In Petroleum Synergy Group, Inc. v. Occidental Permian, Ltd., the owner of an overriding royalty interest in an oil-and-gas lease sued Occidental, claiming that Occidental breached its implied covenant to prevent substantial drainage from the leased acreage. The trial court entered judgment on the jury's verdict that Occidental did not fail to prevent substantial drainage, and the plaintiffs appealed. The Amarillo Court of Appeals affirmed, holding that the plaintiffs did not demonstrate substantial drainage as a matter of law. Petroleum Synergy Group, Inc. v. Occidental Permian, Ltd., 331 S.W.3d 14 (Tex. App.--Amarillo 2010, pet. denied).
In Rusty’s Weigh Scales v. North Texas Scales, the plaintiff alleged that NTS misappropriated trade secrets when it repaired industrial weighing scales originally sold and programmed by the plaintiff. After briefing and argument, the court of appeals affirmed the trial court’s judgment in favor of NTS, concluding that the plaintiff provided insufficient evidence to support any damages award. Rusty’s Weigh Scales v. North Texas Scales, 314 S.W.3d 105 (Tex.App.—El Paso 2010, no pet.).
In Manchester Tank & Equipment Co. v. Engineered Controls International, Inc., the manufacturer of a gas cylinder sued the manufacturer of a valve assembly installed on the cylinder after both parties settled personal-injury claims brought against them in a separate action. The trial court held that under Texas law, the two companies held off-setting indemnification claims against each other and rendered judgment that the cylinder manufacturer take nothing. The cylinder manufacturer appealed to the Waco Court of Appeals, which affirmed the trial court's take-nothing judgment. Manchester Tank & Equipment Co. v. Engineered Controls International, Inc., 311 S.W311 S.W.3d 573 (Tex. App.--Waco 2009, pet. denied).
In State v. Lueck, a governmental employee was terminated after a vendor charged the State hundreds of thousands of dollars for disputed work. The employee then sued the State, claiming that an e-mail he previously wrote to his supervisor protected his conduct under the Texas Whistleblower Act. The State, represented by Ryan Clinton, appealed to the Texas Supreme Court, arguing that the substantive elements of the Whistleblower Act limited the jurisdiction of Texas courts, and that the plaintiff’s claim fell outside the Act’s waiver of immunity from suit and liability. After briefing and oral argument, the Texas Supreme Court agreed and dismissed the suit for lack of subject-matter jurisdiction. State v. Lueck, 290 S.W.3d 876, 886 (Tex. 2009).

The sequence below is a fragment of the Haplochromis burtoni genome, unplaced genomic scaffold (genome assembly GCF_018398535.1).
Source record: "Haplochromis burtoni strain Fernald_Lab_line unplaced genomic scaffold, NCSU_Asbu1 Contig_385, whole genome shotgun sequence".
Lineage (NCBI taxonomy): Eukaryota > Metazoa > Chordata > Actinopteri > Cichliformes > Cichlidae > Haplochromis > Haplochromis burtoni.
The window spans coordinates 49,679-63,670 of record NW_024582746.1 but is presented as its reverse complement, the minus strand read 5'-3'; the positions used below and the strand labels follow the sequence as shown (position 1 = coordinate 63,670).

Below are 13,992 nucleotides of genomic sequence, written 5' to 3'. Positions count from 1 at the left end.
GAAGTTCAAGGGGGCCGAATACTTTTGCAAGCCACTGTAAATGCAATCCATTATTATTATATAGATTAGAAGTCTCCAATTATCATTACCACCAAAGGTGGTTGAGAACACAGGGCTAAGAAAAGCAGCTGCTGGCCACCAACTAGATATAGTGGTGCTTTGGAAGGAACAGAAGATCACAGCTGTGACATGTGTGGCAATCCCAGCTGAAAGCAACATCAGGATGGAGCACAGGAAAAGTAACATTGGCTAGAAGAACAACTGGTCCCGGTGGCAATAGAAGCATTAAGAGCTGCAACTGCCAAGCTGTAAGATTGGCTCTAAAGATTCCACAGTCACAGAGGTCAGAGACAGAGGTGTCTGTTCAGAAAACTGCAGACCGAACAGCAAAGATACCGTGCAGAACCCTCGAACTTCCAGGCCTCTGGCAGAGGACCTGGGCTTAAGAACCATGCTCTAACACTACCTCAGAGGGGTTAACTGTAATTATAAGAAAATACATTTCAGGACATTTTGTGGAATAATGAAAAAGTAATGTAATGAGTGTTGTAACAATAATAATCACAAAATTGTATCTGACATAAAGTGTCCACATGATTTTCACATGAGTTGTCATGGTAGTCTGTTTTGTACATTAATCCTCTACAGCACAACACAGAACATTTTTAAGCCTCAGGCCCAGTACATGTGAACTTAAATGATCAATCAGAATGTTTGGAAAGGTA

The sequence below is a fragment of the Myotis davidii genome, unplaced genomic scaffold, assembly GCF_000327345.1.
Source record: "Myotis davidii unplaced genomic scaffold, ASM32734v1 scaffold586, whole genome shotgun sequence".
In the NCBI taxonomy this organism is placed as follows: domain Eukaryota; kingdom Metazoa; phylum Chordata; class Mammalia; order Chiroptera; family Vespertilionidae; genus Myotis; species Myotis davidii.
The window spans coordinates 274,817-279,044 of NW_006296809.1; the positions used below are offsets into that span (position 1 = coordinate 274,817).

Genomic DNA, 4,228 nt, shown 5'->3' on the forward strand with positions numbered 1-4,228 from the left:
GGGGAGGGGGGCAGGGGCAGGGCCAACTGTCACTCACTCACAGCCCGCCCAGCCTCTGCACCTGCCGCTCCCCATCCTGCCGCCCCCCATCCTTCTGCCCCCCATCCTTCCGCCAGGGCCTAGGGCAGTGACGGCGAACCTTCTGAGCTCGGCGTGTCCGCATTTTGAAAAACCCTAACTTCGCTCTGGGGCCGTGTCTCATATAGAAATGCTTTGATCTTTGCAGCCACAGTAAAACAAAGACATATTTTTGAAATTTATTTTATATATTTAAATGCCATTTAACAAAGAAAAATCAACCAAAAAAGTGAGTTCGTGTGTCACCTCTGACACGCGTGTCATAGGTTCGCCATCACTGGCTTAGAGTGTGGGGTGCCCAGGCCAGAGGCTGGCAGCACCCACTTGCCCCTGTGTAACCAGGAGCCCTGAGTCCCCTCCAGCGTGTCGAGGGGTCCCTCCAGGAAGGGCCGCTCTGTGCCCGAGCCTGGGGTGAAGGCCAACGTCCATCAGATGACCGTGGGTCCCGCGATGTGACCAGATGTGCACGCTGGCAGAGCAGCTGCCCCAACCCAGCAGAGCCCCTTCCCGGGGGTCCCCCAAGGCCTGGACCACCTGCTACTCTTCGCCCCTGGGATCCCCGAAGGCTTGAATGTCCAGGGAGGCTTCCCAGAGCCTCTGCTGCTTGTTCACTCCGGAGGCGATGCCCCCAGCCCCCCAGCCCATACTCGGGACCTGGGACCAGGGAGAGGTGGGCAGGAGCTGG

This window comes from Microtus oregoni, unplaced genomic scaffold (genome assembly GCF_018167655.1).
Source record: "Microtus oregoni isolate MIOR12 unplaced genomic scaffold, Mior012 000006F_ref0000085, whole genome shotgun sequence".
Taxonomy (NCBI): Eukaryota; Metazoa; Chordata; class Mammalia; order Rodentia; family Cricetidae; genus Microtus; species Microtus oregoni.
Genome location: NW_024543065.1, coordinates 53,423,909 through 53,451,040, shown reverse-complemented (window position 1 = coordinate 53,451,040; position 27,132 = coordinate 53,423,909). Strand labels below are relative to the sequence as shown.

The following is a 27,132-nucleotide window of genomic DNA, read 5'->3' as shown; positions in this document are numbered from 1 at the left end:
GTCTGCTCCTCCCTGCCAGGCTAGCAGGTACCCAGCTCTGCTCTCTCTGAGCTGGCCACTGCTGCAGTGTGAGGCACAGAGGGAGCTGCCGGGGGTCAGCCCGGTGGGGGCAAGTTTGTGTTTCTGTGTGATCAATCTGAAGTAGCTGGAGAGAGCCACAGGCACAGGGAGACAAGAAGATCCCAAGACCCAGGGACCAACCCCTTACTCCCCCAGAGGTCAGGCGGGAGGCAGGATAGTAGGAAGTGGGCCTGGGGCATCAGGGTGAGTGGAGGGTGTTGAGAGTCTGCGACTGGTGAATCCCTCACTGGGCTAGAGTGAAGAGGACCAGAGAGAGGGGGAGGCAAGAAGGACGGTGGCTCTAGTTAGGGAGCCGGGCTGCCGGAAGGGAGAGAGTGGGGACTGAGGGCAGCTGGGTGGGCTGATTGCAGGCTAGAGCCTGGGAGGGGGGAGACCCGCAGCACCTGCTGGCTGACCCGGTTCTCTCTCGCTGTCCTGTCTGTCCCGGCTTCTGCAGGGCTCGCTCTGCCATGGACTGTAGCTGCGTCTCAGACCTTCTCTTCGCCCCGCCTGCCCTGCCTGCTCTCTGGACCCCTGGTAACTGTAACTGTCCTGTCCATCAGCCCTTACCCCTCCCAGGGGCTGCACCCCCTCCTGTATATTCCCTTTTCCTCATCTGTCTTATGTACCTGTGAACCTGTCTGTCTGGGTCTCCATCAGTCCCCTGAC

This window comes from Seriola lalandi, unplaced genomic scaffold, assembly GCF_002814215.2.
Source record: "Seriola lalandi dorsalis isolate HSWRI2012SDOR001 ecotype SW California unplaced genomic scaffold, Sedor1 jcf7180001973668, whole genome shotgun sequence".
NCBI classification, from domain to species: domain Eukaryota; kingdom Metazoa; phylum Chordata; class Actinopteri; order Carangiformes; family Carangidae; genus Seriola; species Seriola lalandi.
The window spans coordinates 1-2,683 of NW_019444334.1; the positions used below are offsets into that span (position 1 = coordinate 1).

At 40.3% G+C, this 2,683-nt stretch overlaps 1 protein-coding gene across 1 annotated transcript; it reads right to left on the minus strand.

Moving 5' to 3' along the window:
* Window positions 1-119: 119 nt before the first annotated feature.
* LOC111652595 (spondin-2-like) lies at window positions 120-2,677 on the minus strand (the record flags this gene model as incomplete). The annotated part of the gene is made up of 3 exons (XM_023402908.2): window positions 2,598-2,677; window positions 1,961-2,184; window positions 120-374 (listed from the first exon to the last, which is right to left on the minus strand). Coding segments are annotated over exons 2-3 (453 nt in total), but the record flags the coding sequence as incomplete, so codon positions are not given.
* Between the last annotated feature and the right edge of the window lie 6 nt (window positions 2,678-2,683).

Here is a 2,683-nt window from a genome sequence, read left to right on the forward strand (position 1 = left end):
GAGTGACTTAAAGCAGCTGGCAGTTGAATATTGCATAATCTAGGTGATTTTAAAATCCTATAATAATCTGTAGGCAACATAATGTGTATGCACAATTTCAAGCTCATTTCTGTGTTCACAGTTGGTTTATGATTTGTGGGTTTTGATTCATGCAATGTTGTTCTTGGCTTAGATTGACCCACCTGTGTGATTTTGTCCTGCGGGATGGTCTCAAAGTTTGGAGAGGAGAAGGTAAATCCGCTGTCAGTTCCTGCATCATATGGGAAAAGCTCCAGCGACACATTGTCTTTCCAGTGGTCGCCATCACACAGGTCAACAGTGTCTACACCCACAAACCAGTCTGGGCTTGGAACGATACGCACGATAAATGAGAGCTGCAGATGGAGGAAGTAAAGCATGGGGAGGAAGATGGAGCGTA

In addition to State v. Lueck, Ryan Clinton handled two more cases in the Texas Supreme Court on the same issue. The Court also held for the state agency at issue in each of the two additional companion cases. See Texas Dept. of Health & Human Services v. Okoli, 440 S.W.3d 611 (Tex. 2009); Texas Dept. of Transp. v. Garcia, 293 S.W.3d 195 (Tex. 2009).
State of Texas's Brief
Supreme Court of Texas Opinion (Lueck)
In In re Waller Independent School District, the school district petitioned the Texas Supreme Court to issue a writ of mandamus to force the Texas Attorney General to approve public securities even though the validity of those securities was contested in pending litigation. The Supreme Court required the Attorney General to file a brief in response to the petition, which was filed 11 days later. After receiving the Attorney General's response, the Supreme Court denied the school district's petition. In re Waller Indep. Sch. Dist., No. 08-0079 in the Supreme Court of Texas.
Attorney General's Brief
In Texas Parks & Wildlife Department v. E.E. Lowrey Realty, Ltd., the Texas Supreme Court resolved a conflict among the courts of appeals over whether an employee of a governmental agency sued in his or her official capacity is entitled to interlocutory review of the denial of a plea to the jurisdiction. The Court held that the employee is entitled to interlocutory review, and that under the facts of the case, the state governmental entity and its employees sued in their official capacity were protected by sovereign immunity from suit because the Texas Legislature has not waived sovereign immunity for suits for alleged property damage arising from a dangerous condition.